Lorenzo P. Latimer

painting owned by the club of a spring flowers blooming all around a house with a green tree
Lorenzo Latimer’s painting owned by the club of spring flowers blooming all around a house with a green tree

Lorenzo P. Latimer greatly influenced Nevada artists in the early 1900s. He was successful in the Bay Area of Northern California and traveled to Reno, Nevada, many times a year.

Born in Gold Hill, California, in 1857, Lorenzo Latimer grew up in Northern California. He attended the McClure Military Institute in Oakland, CA, in the mid-1870s and eventually went on to study under Virgil Williams is in San Francisco at the California School of Design. Later he went back to teach there himself and alsoconducted his own art lessons at the Mechanics Institute. He was appointed chair of the School Committee and held this position for 20 years, through multiple name changes, until it finally became The San Francisco Art Institute.

Building in San Francisco where the Bohemium Club is located

Latimer was a member of many art organizations in the Bay Area, including the SequoiaClub, San Francisco Art Association, Mechanics Institute, and Athenian Nile Club of Oakland. Throughout his career, Lorenzo Latimer received honors for his work, including election to various art societies and the inclusion of his large murals in World Fairs. His teaching and his body of paintings continue to inspire present-day members of the Latimer Art Club.

Among his many club memberships, the most rewarding affiliation was the Bohemian Club of San Francisco, which is still in existence today. Originally founded in 1872, members comprising writers, artists, poets, singers, and musicians were required to make significant contributions to the Arts on behalf of the Bohemian Club in order to maintain their membership.

The Bohemian Club owned a retreat called The Grove in Northern California; it comprised an ancient stand of redwoods by the Russian River, which Latimer became familiar with and greatly influenced his paintings. He celebrated the magnificent redwood forests and showcased their beauty in his work. Latimer worked in oils but was best known for his watercolor studies. Some of his finest paintings were of Nevada and Yosemite, where he embodied the beauty of the streams, rivers, and valleys in summer or autumn days.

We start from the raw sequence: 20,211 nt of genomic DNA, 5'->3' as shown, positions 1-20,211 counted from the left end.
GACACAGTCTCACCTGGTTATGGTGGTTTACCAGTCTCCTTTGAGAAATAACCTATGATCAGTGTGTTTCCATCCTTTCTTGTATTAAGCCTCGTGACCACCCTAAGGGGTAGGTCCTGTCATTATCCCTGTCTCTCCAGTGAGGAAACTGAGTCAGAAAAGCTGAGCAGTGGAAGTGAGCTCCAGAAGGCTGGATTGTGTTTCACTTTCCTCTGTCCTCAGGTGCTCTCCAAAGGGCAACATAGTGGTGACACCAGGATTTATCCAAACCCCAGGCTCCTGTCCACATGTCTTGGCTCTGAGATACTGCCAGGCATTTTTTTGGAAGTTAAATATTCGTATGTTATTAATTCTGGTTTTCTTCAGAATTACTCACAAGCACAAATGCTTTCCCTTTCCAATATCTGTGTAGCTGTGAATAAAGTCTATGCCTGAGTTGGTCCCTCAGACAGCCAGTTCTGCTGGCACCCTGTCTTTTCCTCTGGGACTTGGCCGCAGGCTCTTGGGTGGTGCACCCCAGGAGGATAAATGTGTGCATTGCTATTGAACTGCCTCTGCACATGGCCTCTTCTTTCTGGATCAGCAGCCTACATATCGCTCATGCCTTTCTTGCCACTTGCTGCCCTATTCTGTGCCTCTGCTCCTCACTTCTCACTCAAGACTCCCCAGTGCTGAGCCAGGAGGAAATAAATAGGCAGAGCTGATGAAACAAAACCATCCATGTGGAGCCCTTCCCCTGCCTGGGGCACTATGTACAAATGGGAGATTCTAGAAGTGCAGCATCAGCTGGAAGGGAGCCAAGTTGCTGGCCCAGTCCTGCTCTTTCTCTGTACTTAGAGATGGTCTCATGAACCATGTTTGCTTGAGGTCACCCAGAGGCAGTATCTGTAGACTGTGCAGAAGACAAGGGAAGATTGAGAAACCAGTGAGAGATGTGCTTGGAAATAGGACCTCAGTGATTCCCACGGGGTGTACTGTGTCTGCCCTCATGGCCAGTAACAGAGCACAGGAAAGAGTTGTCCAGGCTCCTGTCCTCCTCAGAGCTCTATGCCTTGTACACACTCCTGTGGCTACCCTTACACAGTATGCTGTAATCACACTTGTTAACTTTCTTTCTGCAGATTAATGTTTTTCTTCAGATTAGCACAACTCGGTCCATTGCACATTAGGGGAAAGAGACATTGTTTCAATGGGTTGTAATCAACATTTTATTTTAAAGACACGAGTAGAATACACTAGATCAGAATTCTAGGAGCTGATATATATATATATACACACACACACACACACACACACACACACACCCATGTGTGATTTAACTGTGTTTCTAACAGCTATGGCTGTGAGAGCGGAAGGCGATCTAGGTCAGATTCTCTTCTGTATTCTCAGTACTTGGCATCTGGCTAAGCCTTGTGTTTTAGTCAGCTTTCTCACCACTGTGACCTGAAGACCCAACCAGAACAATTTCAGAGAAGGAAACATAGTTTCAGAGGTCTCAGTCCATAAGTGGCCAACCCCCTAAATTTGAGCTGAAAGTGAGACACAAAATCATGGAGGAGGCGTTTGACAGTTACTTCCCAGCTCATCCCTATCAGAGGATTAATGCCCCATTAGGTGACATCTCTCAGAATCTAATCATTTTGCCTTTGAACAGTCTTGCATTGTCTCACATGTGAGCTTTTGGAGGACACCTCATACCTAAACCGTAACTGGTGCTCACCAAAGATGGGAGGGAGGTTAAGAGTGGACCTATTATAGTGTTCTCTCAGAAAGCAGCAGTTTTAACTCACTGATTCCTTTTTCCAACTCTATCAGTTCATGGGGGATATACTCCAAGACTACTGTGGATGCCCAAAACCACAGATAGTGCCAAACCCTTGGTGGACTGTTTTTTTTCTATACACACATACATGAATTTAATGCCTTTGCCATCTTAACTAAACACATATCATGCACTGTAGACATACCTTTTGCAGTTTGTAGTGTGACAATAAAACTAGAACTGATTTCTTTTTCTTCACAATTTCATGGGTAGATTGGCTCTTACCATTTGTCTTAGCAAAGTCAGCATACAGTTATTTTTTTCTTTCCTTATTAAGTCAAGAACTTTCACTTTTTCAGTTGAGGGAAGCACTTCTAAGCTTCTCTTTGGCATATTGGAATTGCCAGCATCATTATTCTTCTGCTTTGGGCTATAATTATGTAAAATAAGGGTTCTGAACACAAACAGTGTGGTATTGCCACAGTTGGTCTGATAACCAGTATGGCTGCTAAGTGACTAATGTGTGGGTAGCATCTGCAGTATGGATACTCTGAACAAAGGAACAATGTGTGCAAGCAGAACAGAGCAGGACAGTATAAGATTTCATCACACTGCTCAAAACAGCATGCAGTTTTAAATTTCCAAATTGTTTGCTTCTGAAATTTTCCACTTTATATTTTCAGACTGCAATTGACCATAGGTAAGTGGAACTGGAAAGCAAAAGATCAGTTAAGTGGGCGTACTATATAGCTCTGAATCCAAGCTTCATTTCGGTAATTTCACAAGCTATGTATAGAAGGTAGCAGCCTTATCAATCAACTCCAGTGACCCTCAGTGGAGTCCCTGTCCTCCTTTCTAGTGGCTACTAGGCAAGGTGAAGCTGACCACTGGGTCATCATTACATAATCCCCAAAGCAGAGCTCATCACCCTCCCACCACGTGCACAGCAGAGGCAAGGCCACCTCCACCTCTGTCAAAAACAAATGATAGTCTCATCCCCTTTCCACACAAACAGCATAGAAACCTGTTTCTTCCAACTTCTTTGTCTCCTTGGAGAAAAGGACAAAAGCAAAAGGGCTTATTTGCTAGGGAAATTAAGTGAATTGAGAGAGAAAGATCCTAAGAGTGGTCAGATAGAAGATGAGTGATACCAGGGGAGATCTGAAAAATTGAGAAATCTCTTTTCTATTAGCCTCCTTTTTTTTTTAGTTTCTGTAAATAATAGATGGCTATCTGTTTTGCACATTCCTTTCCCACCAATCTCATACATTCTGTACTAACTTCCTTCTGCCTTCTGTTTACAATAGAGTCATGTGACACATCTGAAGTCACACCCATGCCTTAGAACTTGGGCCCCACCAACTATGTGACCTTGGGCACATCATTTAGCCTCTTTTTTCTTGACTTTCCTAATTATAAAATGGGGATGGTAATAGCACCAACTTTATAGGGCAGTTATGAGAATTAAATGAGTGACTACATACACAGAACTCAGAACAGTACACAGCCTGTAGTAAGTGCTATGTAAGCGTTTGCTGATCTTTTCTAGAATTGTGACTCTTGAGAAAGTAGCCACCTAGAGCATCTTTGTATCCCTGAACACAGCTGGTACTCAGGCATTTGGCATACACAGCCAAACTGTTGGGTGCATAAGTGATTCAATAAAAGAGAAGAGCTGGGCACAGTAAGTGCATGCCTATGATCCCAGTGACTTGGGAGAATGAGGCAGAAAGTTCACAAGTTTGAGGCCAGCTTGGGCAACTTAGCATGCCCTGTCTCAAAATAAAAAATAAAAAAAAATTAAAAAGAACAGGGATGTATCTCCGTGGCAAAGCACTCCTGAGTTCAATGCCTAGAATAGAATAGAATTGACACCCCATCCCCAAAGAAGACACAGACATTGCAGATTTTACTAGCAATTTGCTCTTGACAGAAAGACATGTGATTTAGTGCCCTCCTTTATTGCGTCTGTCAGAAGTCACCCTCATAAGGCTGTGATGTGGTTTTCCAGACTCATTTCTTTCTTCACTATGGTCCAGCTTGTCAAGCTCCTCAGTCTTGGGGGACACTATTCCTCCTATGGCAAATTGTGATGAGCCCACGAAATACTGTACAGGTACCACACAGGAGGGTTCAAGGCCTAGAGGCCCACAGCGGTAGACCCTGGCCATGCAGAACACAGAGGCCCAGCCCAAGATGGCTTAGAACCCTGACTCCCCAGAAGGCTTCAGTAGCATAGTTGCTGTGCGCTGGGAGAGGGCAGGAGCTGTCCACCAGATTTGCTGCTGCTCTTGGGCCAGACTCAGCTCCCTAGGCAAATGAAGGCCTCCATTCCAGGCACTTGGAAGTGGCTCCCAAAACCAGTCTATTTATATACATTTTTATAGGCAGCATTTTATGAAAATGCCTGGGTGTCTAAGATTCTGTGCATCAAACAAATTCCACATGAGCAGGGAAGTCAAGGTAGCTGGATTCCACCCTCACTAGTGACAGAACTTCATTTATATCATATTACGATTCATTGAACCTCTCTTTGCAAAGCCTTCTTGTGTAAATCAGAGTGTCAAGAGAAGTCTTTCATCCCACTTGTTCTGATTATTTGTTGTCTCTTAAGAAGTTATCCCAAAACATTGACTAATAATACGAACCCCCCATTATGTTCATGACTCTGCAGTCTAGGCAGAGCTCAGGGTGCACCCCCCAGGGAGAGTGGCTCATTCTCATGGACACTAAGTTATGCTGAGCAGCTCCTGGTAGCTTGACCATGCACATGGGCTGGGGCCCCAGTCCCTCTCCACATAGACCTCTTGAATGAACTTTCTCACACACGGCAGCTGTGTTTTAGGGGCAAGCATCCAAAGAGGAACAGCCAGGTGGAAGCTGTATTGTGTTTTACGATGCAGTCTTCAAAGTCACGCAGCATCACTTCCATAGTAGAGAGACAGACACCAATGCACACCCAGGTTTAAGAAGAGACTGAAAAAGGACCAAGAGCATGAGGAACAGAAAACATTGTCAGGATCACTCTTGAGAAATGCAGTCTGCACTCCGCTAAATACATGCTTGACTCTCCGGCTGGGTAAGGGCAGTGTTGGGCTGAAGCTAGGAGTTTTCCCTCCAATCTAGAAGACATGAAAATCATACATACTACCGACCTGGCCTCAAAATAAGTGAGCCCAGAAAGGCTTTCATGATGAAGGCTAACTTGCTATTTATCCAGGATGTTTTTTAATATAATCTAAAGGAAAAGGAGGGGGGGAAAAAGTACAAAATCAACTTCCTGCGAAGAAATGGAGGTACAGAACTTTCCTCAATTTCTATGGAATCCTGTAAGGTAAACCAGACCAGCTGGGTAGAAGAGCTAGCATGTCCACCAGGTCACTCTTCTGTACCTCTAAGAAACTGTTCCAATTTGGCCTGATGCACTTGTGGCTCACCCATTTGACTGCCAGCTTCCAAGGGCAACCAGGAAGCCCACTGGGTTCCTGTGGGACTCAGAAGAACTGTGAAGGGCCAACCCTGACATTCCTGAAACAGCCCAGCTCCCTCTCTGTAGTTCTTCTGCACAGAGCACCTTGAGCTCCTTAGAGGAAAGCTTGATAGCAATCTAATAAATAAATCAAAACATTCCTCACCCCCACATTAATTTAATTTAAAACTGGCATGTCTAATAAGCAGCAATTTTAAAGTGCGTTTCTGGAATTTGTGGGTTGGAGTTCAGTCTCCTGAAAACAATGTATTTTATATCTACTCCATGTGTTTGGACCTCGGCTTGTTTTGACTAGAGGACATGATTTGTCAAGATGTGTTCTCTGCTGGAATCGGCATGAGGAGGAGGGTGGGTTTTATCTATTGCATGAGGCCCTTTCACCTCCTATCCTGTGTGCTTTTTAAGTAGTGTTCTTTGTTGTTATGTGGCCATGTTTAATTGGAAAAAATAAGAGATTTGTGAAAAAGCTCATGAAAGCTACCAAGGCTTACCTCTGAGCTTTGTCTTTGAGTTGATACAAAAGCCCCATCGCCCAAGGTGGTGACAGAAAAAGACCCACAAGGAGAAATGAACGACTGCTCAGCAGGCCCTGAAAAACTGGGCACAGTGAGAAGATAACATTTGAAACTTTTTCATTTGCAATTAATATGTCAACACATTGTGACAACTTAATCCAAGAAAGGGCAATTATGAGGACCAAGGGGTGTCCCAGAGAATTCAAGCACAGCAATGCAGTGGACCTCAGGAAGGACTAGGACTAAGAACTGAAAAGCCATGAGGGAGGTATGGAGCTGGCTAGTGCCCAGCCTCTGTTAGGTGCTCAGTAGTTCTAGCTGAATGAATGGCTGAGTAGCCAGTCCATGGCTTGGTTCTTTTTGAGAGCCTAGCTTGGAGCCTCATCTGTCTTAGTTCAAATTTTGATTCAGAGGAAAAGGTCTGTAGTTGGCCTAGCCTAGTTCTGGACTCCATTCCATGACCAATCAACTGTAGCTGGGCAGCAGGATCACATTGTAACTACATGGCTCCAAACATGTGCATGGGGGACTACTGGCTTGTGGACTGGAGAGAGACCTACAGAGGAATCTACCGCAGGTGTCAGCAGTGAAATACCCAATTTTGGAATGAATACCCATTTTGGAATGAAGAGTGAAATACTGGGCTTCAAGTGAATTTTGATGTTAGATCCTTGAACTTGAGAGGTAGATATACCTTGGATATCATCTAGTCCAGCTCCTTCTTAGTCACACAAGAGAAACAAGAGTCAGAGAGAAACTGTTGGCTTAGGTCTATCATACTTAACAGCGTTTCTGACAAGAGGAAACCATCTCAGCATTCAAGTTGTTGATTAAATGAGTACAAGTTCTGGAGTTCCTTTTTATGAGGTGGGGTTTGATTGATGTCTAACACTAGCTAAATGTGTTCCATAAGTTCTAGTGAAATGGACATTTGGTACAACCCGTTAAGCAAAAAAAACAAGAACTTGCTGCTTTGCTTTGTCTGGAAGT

Much of Laitimer’s work was done in the field or what is known as “Plein-air” painting. It was during these “Plein-air” excursions in the early 20th century that he captured the Sierras and numerous scenes of Lake Tahoe and Fallen Leaf Lake. His landscapes and redwood trees won gold medals at fairs and expositions in Chicago and San Francisco. During his trips to the Tahoe area, Latimer began teaching students lessons in “Plein-Air” in Reno, Nevada.

lorenzo P Latimer Watercolor Pine and Rocks, Fallen Leaf Lakelorenzo P Latimer Watercolor Pine and Rocks, Fallen Leaf Lakelorenzo P Latimer Watercolor Pine and Rocks, Fallen Leaf Lake
Lorenzo P Latimer Watercolor Pine and Rocks, Fallen Leaf Lake

In 1921, with the guidance of Lorenzo P. Latimer, his students formed the Latimer ArtClub. During the winter months, while Mr. Latimer was in California, he would share a painting with the members to “copy,” and they would mail it back to him for critiques. These early members, known as “Latimers,” created a strong organization supporting the arts in the area. The club was incorporated in 1931 as plans for the Nevada Art Galleryprogressed; members were volunteers. Over the years, this has now become the Nevada Museum of Art. Mr. Latimer last visited the club for his 80 birthday in 1937. The club continues to remember him with a birthday card exchange in October.

Many of his paintings are on loan at the Wilbur May Museum in Reno, NV.

Photo of Lorenzo Latimer Painting
Black and White image of Lorenzo Latimer Painting